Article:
GRANT LANGSTON: TOP TEN ALBUMS OF THE OUGHTS
I tried. I swear I tried to cut it to 10. But it’s impossible. My Top 12 for the Oughts.
In no particular order…
Bruce Springsteen – The Rising
From a songwriting standpoint, when I heard Bruce was doing a record about 9/11 I thought, “This is going to be a disaster.” And man, was I wrong. He took archetype imagery—a kiss, blood, bonds, honor, loyalty—and tied it, in artful ways, to a city in ruin. In terms of difficulty, it is, in my opinion, the greatest songwriting feat ever. When that choir sings “Rise Up,” I still cry.
Delbert McClinton – The Cost of Living
How many records has Delbert released? 15? 20? It must be so tempting to just phone it in, but the 2006 release “The Cost of Living” has what so many blues albums lack—unbelievable songs. In fact, there’s not ONE bad song on this album. It also won a 2006 Blues Grammy.
Lee Ann Womack – There’s More Where That Came From
Nashville country done right. The cover hints that it is a throwback record. Simple production. Great songwriting, and Lee Ann Womack returning to real country after 5 years making boring pop records. It won a heap of awards, but that’s not the reason it’s good. A cross between classic Dolly Parton and Tammy Wynette.
Dwight Yoakam – Blame the Vain
Here’s a man who understands his brand. Bakersfield country with enough modern tones to make it still matter. The telecast licks are awesome, and Dwight’s voice — are you KIDDING ME? He sings the harmony parts and his choices are always right on the money. The title track is a killer.
Gretchen Wilson – Here for the Party
The kind of record I want to hate, but cannot. It puts a stake in the ground and says “Tough Shit.” The songs are all arena rock singalongs, but the attitude was sorely needed in Nashvegas. Credit Big and Rich for making this record old country and big rock. Gretchen was a shooting star, it seems, but what a show.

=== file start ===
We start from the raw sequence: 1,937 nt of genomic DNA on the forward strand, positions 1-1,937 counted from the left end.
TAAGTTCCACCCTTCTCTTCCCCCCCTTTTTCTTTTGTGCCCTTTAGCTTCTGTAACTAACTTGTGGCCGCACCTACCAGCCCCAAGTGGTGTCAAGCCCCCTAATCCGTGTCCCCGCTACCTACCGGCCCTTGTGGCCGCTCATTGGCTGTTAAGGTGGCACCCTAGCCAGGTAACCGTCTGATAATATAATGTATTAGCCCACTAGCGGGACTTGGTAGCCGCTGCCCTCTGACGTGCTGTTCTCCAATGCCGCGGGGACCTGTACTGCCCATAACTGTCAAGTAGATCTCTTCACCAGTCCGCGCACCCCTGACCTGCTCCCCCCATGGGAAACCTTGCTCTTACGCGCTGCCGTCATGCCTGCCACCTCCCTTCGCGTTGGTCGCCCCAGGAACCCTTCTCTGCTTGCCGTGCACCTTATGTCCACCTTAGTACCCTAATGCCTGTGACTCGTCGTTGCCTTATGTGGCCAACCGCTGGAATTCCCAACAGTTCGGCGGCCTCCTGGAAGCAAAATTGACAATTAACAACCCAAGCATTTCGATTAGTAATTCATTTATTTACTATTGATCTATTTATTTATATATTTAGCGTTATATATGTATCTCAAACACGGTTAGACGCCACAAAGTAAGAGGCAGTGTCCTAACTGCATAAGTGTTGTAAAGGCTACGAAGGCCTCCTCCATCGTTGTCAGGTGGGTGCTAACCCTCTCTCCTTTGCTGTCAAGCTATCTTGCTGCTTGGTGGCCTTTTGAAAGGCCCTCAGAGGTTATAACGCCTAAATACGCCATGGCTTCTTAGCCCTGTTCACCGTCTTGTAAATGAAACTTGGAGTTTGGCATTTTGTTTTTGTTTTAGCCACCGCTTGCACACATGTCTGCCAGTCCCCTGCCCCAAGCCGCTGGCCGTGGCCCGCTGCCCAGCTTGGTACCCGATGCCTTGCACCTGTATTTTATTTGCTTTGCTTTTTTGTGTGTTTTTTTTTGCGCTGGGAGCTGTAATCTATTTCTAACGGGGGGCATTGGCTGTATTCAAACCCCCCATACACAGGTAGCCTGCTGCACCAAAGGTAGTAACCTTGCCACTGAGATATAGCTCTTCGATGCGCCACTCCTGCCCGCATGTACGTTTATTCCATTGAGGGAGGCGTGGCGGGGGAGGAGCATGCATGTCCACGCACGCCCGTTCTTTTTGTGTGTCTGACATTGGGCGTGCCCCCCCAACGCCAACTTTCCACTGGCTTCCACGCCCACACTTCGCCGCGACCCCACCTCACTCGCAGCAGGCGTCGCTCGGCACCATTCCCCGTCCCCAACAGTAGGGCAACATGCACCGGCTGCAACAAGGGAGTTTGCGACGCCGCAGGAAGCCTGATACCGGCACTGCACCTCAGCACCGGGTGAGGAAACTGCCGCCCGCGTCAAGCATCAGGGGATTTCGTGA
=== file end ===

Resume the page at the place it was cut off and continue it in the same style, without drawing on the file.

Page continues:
David Serby – Another Sleepless Night
The great honky tonk hope. David Serby’s 2007 release is as real as real can get. Sad songs about drinking and losing someone you love. His voice is mournful, kind of round tonally. It’s the kind of freak genetic thing that plays right into his art. There’s a couple of roadhouse numbers so you don’t nod off and drive into a ditch, but this is an album best consumed with a glass of bourbon.
Hank Williams III – Straight to Hell
I can only imagine that every record company in the world has throw zillions of dollars at Hank to make him a mainstream artist. With his lineage, he is a music marketer’s dream—but he doesn’t care. He makes vile, offensive, hardcore honky tonk records about drugs, drink and life on the road. It is a BEAUTIFUL thing to behold, and this 2006 release is his best. I hope he can hold out.
My Morning Jacket – Evil Urges
MMJ is a hard band to define. To me, they stand shoulder-to-shoulder with Wilco, making the most interesting American pop music on the scene today. It’s complex. It’s emotional. It’s rootsy. And they seem to be doing exactly what they want to do — the hell with the rest of us.
Rilo Kiley – More Adventurous
Before they were the new Fleetwood Mac, Rilo Kiley was a cute little band that made fun albums with catchy songs and a simmering sassy sex appeal. I spent the fall of 2004 singing along.
Robert Plant and Alison Krauss – Raising Sand
Boy, do I hate giving this album any more praise. When someone handed it to me, I thought it was a joke, but holy smokes is it good. It’s probably the case that Alison Krauss could have made this album with a number of old rock singers, but it doesn’t take away from the power of the final product.
Ryan Adams – Heartbreaker
I have a stack of Ryan Adams records that are simply terrible. Clearly for six years or so his label said, “Record anything you like! We’ll put it all out!” The boring sound-sketches that a good producer would’ve tossed in the trash end up as full blown album tracks. But HEARTBREAKER! Wow! This is how he sells all those terrible records. It’s so good, it hurts. Need Proof? YouTube – “Come Pick Me Up” on the Letterman show. It is the SINGLE best live performance in the history of the DLS, and that’s just a taste of the quality on Heartbreaker.
Merle Jagger – Rancho Los Angeles
Guitarist Mark Christian and LA stalwarts, Merle Jagger, have done everything a band can do – without a lead singer. They open for the big acts. The put tunes in movies. They are the best band you’ve never heard. Instrumental acts have a hard time busting out… but this record is the soundtrack to my nights driving around Hollywood.